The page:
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Three Rules for Befriending Ghosts Benjamin Thomas

Rule #1: Don’t ask them how they died

Mandy died young but it wasn’t truly tragic. It was in the sense that she was ten years old and would never learn to drive, sure. However, when you looked at how she was being raised (parents in and out of jail, drugs, etc.) she was almost certainly better off hovering above the ground, a spectral little thing giving high-fives and fist-bumps to a lonely guy like me (that’s not, as you’ll see, as creepy as it sounds).

We were having fun until I made the mistake of asking her what had happened. She vanished for three weeks. Truth is, I didn’t notice at first. My partner Jason and I had been arguing a lot. He wasn’t staying at the house anymore and, every other night he was out at a bar with his other friends. I had lost interest in dance floors and collared shirts with nothing underneath, but part of him hadn’t.

Netflix became a regular thing for me, with Jason only coming over on nights that he was too tired from previous jaunts with his trashy, club-kid friends. I should have taken his key, but I didn’t. So we argued, which led him into a three-day bender that he would later blame on me. It was during those three days that I had noticed Mandy’s absence. Define irony: a ghost who haunts you by not being there.

She came back eventually. I woke up one day and there she was, sitting at my kitchen table all bluish and translucent, eating a bowl of Cheerios. I think I was more amazed at the fact that she was actually eating cereal and there weren’t droplets of milk forming a puddle on my floor. I could even hear the soft little clang when her teeth hit the spoon. 

I made some toast and sat across from her while she finished her breakfast. After she slurped the last of the milk from the bowl and backhanded the dribble from her lips she said, “Nice words or no words.” I wondered if all children were eternally bratty. 

Rule #2: Don’t Introduce Them to Anyone

Befriending a ghost is the equivalent to winning the lottery. You buy tickets (do grave rubbings), buy more tickets (use a Ouija board), buy even more tickets (take nighttime cemetery photos), and hope that someday your numbers will appear. When they finally do it will come with a massive amount of pure excitement and splendor. The first thing you’ll want to do is to tell someone. Don’t!

Mandy had chosen my house; she had chosen me. She didn’t pick my brother who lived in Manhattan. She didn’t appear to both Jason and me. Just me.

Like other little ghostly people, Mandy trusted me to not tell the world about her. To let her just exist in her state of purgatory until she was either ready to see someone else or ready to move on completely.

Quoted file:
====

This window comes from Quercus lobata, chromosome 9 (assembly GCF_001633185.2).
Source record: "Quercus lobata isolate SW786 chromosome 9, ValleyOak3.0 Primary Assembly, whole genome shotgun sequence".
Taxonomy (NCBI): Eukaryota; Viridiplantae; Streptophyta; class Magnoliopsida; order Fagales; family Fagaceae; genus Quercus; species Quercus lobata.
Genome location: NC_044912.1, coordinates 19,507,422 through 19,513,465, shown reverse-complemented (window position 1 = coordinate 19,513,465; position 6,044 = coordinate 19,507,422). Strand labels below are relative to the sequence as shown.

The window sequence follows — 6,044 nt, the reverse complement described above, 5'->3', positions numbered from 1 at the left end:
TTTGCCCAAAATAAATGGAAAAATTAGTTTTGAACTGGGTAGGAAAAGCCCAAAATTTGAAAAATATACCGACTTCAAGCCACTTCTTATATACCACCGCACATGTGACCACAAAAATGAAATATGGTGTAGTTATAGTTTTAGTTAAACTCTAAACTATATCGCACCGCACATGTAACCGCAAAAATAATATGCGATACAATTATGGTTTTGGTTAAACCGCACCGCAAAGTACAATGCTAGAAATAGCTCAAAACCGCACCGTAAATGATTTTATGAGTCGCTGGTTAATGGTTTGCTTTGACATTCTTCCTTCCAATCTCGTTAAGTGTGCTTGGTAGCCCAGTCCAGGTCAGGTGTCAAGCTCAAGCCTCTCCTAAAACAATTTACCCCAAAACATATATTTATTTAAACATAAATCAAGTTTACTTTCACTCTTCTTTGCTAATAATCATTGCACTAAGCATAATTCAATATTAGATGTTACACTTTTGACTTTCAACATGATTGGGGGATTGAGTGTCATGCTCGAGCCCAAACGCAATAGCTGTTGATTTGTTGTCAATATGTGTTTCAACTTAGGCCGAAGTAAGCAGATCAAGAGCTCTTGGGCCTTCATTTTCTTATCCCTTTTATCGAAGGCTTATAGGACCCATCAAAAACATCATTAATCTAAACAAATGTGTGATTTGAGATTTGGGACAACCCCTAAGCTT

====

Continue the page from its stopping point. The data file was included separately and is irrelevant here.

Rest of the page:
That worked until Jason came over unannounced. Mandy and I were out back on the wooden porch swing laughing and talking. Her feet were hanging just above the ground, and anytime she would get close to her toes touching I would kick off and start swinging. 

“Alan?” I heard my name through the screen door and turned to see Jason standing there. “Who are you talking to?”

I took a quick look, but I knew she’d be gone. Indeed, there was no little ghost-body next to me, just a vacant seat on a porch swing. 

“Never mind.” He stepped out onto the deck and immediately folded his arms across his chest. Sudden defensiveness is never a good thing, though I suppose if I wanted to I could have given him the benefit of the doubt and thought he was chilly. I did not give him the benefit of the doubt. 

“We need to have a conversation,” he said. I looked up at him, still swinging back and forth, the creaking sounds of the chains providing punctuation between each of his words. “You don’t call me anymore. I’ve been over a few times and heard you upstairs laughing with someone.”

I pursed my lips and continued rocking, disengaged from the conversation entirely, wondering where Mandy was hiding. 

“So what’s his name?”

“Greg,” I said instantly, surprising even myself.

His face contorted, eyes narrowed. “Greg?”

“Your friend from the bar. Oh, I’m sorry, you wanted to know who I’ve been seeing. Well, the honest answer is no one.”

“No one,” he said flatly. “You’re a liar.”

“You wouldn’t believe me if I told you.”

“Stop screwin’ around and tell me, Alan.”

“Fine.” I exhaled sharply. “You want to know what’s been going on.

And like that, like I summoned her from nowhere, Mandy appeared behind him, shaking her head furiously from side-to-side with a pleading look on her face. All my anger deflated in a second. 

“Well? Alan, tell me right now or we’re done.”

I raised my arms and shrugged, exaggerating the motion like a petulant child. The disbelief on his face only lasted a second. He snapped something crude at me, but I let it roll off and waited for him to storm out. When she was sure he was gone, Mandy rushed forward and hugged my legs with an intensity I imagined only living things could have.

Rule #3: Let Them Win At Monopoly

Yes. Even a ten-year old will pound her small spectral fists on the table when you put a hotel on Boardwalk.  Flippin’ Monopoly, man. 

© Benjamin Thomas

Meet the Author

Benjamin Thomas

Benjamin Thomas

Benjamin Thomas writes from New England where he unequally balances time between hiking, concerts and quoting seemingly random movies. His stories have appeared in several print and electronic publications over the past few years. Get in touch at or on Twitter @jigsawkid7.

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  1. writer45
    October 15, 2016 @ 7:32 pm

    How do I contact someone about getting permission to use three of your stories for a writers conference presentation. Also want to copy your submissions information to distribute but won’t do either without permission. Any help? Thanks –


  2. hydorah
    October 10, 2016 @ 4:55 pm

    Good stuff.
    Keep it up.


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